Wednesday, 21 June 2017

THE DAUGHTER OF DAWN - Review By Greg Klymkiw - Milestone restores important lost film.

Any day is a great day to watch and rejoice in this important "lost" piece of cinema history, but Canada's NATIONAL ABORIGINAL DAY is a pretty good reason to celebrate the gorgeous Milestone Cinematheque's Blu-Ray of The Daughter of Dawn, an independent 1920 silent picture that stars over 300 members of Oklahoma's Comanche and Kiowa nations.
When it comes to film restoration and preservation,
it doesn't get better than Milestone Film and Video.
The Daughter of Dawn (1920)
Dir. Norbert A. Myles
Starring: Esther LaBarre, Hunting Horse,
White Parker, Jack Sankeydoty, Wanada Parker

Review By Greg Klymkiw

Mysteries abound from the period we know as the dawn of cinema and they almost always centre upon the multitude of films which existed ever-so-fleetingly, then disappeared from the face of the earth due to the vagaries of distribution and exhibition - not to mention the highly combustible nature of nitrate film stock (eventually eschewed after cinema's first fifty-or-so years in favour of more stable stocks). The bottom line is that most major studios considered films as "disposable" product and far too many pictures simply disappeared, going the way of the majestic Dodo Bird - forever.

One of the biggest mysteries is the production of The Daughter of Dawn, which was manufactured by The Texas Film Company in 1920. Shot on location in a wildlife refuge near Lawton, Oklahoma and starring over 300 members of the Kiowa and Comanche Nations, it probably makes even more sense that it became lost to the sands of time given that it was a genuinely independent film, bereft of the usual barnstorming entrepreneurial showmanship oft-applied during those early days.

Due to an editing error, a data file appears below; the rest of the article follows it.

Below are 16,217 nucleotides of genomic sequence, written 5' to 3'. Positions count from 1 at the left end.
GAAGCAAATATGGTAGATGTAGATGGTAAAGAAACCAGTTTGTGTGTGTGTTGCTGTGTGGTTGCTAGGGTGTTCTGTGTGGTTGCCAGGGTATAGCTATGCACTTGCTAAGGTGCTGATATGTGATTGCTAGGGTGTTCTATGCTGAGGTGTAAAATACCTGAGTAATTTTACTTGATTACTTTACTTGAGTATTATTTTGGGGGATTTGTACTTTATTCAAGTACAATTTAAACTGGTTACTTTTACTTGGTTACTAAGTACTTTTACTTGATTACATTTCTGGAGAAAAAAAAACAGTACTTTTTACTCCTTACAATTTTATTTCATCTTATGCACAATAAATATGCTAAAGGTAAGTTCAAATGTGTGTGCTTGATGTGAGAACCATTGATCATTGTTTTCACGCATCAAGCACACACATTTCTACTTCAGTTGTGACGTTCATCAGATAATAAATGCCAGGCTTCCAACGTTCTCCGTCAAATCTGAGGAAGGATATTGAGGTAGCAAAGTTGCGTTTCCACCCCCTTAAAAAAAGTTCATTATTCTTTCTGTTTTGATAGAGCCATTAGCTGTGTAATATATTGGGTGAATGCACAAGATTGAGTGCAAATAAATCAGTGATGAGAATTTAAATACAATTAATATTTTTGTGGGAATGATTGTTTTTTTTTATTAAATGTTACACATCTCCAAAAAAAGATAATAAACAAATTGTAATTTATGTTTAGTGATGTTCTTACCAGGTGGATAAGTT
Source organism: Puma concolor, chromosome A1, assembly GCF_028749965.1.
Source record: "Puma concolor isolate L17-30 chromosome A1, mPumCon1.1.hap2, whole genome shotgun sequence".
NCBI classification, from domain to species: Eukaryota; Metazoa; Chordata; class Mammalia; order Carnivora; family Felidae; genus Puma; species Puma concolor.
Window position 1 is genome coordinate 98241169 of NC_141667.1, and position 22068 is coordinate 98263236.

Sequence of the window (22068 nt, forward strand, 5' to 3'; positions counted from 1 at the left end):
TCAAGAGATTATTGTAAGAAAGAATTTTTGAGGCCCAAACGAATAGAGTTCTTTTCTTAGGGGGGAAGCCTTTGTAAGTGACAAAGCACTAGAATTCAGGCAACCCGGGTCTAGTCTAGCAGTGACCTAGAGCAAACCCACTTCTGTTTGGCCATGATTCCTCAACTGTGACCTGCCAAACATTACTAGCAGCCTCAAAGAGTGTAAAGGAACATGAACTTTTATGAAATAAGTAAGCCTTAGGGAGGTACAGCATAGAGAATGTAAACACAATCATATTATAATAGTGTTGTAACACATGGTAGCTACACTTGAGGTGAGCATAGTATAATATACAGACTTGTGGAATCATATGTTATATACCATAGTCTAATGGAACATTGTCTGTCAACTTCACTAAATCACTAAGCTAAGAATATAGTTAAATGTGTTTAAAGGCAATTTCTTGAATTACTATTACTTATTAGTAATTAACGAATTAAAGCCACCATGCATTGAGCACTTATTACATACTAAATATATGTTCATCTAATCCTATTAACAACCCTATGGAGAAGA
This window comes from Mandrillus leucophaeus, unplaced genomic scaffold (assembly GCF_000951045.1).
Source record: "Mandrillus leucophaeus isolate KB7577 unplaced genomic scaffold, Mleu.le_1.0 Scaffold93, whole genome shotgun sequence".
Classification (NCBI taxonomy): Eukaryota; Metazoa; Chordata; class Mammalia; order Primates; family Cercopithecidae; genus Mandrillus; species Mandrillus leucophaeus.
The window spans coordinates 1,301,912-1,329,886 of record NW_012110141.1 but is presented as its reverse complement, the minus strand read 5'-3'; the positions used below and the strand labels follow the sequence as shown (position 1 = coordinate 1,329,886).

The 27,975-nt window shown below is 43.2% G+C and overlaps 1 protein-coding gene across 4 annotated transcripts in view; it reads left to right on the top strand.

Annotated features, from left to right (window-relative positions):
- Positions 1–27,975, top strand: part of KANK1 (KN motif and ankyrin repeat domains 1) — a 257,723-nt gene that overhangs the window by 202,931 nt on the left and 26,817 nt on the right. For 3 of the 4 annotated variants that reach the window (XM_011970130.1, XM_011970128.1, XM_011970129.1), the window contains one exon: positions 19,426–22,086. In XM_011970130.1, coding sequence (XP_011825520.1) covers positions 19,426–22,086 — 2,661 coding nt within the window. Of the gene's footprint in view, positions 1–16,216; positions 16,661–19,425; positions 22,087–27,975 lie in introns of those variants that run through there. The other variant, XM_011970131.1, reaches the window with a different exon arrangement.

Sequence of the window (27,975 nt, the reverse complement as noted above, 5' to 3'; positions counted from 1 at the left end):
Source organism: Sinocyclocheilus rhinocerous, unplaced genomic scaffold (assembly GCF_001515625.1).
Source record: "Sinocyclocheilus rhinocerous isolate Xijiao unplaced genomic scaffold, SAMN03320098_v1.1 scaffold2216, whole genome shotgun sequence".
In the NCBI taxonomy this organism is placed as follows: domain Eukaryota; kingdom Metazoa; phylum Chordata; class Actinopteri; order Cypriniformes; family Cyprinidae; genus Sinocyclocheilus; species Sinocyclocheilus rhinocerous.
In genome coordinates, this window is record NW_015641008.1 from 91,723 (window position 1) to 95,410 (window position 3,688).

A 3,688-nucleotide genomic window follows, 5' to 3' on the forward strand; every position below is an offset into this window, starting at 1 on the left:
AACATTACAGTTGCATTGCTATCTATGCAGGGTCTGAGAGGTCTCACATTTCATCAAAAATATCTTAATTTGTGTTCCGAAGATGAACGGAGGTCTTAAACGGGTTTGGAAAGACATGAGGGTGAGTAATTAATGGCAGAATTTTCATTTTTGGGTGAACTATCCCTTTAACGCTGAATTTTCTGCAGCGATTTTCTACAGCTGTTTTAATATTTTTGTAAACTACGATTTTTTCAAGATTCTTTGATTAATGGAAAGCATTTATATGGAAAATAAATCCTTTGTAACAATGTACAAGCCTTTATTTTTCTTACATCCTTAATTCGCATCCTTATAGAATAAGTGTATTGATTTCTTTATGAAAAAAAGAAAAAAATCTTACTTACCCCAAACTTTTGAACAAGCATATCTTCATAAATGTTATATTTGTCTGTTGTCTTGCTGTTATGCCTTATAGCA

In fairness to producer Richard Banks, he had enough vision to secure actor/director Norbert A. Myles to write a script based on a Comanche legend and then mount a spectacular production in a tough location, using local Native Americans, not only as actors, but as the primary artisans of the costumes, sets and props. The film's existence was never in question, nor were the obviously prodigious efforts to make it, but given the popularity of similar works of the period (such as the films of Merian C. Cooper, Ernest B. Schoedsack, Robert Flaherty, Edward S. Curtis, et al), why it didn't follow similar footsteps is a major head-scratcher.

As far as we know, The Daughter of Dawn had one public screening at a sneak preview in Los Angeles, followed one year later with a screening in Topeka, Kansas and then, completely falling off the map. Its spotty distribution/exhibition history might be one of the greatest mysteries of all. When one compares its aesthetic attributes to the vast number of ethnographic documentaries, docudramas and straight-up dramas shot on location during this period, with real people in front of the cameras, The Daughter of Dawn easily holds its own against seminal works like Chang: A Drama of the Wilderness, Grass: A Nation's Battle For Life and In the Land of the Head Hunters.